2 Useful Investment Tips from a Less-Known Investing Guru

Hedge fund manager Seth Klarman may not be a well-known name.

His results, though, have been mightily impressive. As the founder and president of Baupost Group, a hedge fund company with assets of US$28.5 billion (as of March 2015), he has delivered compound annual returns of close to 20% since 1992.

Given Klarman’s accomplishments, there would be useful investing lessons to learn from him. Here are two investing tips from him which caught my eye.

Investment Tip No. 1:

“We don’t try to be anyone’s best performing manager in a given year because such an attempt would almost certainly fail. It would distract us from our focus on risk-aversion and the pursuit of excellent long-term results, while shifting our attention toward quick gains, short-term trades and market momentum”

If we are to judge our returns on a 12-month basis, our performance may appear to be no better than a coin flip. Even worse, as Klarman suggests, the short term focus could shift our attention towards unproductive aims such as going for quick gains.

History has shown that shooting for a quick buck may well end badly. As such, we might want to lengthen our investing time horizon. The value of being patient when investing cannot be overstated. Like my colleague Chong Ser Jing once found with Singapore’s market barometer, the Straits Times Index (SGX: ^STI):

“Measuring returns at the start of every month from 1988 to August 2013, if the index was held for a year, there’s a 41% chance of sitting on negative nominal (i.e. unadjusted for inflation) returns. Hold it for 10 years, and losses occurred only 19% of the time. Double the holding period to 20 years however – here comes the kicker – and there were no losses.”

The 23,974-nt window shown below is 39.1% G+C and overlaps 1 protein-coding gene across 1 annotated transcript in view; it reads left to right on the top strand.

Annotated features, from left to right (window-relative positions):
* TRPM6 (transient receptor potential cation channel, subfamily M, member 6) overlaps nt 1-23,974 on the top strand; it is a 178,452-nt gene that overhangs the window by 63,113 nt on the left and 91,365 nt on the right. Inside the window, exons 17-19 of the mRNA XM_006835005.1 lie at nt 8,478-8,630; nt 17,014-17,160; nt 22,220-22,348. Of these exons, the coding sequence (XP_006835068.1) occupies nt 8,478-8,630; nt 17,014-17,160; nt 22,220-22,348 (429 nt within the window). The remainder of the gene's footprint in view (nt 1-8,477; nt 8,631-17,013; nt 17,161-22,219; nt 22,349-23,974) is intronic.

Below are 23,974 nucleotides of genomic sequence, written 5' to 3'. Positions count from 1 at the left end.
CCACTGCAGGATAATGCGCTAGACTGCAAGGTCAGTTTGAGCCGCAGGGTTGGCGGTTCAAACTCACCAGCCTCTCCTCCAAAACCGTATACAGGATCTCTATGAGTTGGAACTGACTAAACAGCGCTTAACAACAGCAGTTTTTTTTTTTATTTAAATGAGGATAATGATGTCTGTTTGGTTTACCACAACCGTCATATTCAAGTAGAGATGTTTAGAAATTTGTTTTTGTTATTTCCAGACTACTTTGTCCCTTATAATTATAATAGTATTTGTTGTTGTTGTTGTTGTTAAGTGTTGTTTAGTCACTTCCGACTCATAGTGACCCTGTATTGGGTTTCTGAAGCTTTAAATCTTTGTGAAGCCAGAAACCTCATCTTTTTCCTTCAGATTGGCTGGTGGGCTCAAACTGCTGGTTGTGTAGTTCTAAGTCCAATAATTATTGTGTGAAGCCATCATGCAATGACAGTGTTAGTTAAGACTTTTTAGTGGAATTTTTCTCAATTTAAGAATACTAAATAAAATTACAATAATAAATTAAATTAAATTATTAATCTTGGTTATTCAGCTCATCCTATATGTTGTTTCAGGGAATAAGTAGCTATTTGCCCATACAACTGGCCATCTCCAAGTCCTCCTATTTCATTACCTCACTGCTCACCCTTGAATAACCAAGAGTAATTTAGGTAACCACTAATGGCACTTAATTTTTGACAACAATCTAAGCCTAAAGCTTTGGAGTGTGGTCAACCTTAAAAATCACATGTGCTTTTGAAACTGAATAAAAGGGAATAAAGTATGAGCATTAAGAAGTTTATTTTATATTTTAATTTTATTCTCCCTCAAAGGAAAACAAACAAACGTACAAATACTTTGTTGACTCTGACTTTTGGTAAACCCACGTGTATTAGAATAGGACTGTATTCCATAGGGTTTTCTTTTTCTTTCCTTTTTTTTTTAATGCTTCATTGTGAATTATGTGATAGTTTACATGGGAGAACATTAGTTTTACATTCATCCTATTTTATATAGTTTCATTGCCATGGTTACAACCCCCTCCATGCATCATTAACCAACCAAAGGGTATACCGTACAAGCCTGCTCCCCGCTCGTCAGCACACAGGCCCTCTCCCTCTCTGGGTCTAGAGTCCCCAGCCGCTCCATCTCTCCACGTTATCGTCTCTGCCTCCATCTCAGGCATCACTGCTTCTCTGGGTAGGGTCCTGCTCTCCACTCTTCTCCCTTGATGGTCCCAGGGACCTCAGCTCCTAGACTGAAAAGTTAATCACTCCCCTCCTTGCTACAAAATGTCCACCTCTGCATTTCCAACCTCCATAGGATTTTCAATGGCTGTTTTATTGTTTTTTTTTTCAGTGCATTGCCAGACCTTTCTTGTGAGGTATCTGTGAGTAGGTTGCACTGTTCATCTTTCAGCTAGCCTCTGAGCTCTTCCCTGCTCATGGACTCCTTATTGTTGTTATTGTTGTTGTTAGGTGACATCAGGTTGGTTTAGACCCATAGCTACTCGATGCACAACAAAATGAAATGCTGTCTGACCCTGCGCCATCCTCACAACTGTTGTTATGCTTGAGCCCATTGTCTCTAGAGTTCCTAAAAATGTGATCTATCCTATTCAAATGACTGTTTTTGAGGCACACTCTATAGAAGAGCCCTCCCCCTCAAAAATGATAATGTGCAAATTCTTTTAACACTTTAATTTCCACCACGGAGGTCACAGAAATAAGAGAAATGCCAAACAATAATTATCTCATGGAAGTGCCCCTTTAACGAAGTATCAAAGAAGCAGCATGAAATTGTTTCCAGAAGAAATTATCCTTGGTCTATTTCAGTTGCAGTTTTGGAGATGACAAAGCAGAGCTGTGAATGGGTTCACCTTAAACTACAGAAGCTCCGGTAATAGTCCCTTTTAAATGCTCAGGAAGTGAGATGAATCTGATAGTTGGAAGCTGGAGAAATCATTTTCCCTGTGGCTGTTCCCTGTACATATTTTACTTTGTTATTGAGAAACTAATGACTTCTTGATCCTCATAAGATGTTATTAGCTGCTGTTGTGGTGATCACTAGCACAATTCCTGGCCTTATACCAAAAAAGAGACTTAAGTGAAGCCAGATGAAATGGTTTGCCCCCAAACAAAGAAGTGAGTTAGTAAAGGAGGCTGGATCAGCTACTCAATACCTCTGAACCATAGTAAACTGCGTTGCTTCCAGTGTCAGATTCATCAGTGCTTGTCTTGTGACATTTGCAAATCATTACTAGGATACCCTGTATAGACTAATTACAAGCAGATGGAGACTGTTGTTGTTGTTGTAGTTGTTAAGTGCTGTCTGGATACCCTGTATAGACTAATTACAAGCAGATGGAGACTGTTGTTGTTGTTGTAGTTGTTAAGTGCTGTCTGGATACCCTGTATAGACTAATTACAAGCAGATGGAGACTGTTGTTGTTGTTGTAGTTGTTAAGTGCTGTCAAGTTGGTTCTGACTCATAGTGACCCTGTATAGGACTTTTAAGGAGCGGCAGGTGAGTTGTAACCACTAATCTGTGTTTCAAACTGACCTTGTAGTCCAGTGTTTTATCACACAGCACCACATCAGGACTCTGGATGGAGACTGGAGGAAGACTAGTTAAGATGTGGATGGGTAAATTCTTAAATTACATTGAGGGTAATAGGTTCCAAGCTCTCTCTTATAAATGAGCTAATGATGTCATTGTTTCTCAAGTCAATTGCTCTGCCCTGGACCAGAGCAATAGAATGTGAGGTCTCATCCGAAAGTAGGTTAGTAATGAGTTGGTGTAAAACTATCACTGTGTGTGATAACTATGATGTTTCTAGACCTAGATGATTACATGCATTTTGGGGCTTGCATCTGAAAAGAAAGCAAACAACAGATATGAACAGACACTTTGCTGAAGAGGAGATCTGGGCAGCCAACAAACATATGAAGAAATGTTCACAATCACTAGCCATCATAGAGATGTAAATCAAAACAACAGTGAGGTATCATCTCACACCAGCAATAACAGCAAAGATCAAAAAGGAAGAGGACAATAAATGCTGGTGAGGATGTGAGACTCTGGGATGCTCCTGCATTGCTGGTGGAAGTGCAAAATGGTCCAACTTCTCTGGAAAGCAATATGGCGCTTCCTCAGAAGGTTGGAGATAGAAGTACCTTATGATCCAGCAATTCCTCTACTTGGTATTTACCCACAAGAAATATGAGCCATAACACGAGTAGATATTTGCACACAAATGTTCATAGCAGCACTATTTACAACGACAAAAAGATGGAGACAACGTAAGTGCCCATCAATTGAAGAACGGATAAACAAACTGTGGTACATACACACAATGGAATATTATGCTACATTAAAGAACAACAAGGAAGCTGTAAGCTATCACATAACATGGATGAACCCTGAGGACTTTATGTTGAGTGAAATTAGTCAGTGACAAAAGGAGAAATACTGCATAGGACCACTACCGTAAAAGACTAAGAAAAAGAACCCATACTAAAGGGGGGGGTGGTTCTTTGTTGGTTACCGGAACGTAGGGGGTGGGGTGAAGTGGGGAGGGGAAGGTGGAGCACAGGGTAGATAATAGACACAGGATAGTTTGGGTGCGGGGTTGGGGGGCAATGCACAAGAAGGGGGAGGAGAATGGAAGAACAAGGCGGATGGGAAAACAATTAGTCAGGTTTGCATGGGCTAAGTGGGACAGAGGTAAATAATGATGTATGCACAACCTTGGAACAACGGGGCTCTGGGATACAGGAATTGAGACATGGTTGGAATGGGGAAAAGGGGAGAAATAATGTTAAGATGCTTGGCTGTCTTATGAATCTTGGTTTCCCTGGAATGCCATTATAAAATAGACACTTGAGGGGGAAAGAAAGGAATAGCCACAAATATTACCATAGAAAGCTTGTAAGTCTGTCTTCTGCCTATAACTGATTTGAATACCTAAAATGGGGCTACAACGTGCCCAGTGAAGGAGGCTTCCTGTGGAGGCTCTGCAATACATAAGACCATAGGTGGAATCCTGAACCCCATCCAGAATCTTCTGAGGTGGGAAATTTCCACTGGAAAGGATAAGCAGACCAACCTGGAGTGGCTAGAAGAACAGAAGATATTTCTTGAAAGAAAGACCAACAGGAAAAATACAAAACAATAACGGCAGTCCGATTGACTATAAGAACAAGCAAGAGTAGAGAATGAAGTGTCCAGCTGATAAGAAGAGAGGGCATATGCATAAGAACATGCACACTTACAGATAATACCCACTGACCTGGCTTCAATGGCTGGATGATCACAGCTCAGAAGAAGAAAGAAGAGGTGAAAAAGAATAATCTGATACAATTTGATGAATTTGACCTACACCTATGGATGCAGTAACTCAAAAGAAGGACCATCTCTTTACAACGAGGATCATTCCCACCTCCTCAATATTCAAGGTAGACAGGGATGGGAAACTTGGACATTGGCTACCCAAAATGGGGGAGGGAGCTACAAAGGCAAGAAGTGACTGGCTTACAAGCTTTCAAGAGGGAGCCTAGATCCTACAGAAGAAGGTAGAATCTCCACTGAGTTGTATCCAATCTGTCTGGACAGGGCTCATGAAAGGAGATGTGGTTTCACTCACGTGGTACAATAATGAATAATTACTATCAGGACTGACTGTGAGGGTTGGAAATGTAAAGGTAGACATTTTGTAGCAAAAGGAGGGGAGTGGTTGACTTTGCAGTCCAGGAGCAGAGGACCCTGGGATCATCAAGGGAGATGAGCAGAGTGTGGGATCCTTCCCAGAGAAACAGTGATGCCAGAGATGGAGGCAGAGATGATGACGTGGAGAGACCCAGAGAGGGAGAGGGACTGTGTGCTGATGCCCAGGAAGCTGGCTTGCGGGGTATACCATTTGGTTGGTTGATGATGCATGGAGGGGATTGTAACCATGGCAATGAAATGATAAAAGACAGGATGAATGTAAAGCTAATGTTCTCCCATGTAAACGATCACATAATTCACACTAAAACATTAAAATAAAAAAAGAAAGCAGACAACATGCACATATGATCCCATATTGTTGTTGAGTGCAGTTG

Put simply, the longer you hold stocks, the lower your chances of making a loss.

Investment Tip No. 2:

“Value investing requires deep reservoirs of patience and discipline. You have to be able to stand things going bad before they go good”

Klarman stresses the importance of patience and discipline here. The point on patience is pertinent, especially considering the big correction in the stock market that we’re seeing today. To put this into context, from its peak in April, the Straits Times Index has fallen by close to 17% up till its close yesterday.

The decline feels uncomfortable over the short-term, but that’s what investors need to endure from time to time in order to enjoy long-term gains. And like I mentioned earlier, the stock market can be a place that rewards those with a long time horizon.

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The information provided is for general information purposes only and is not intended to be personalised investment or financial advice. Motley Fool Singapore contributor Chin Hui Leong doesn’t own shares in any companies mentioned.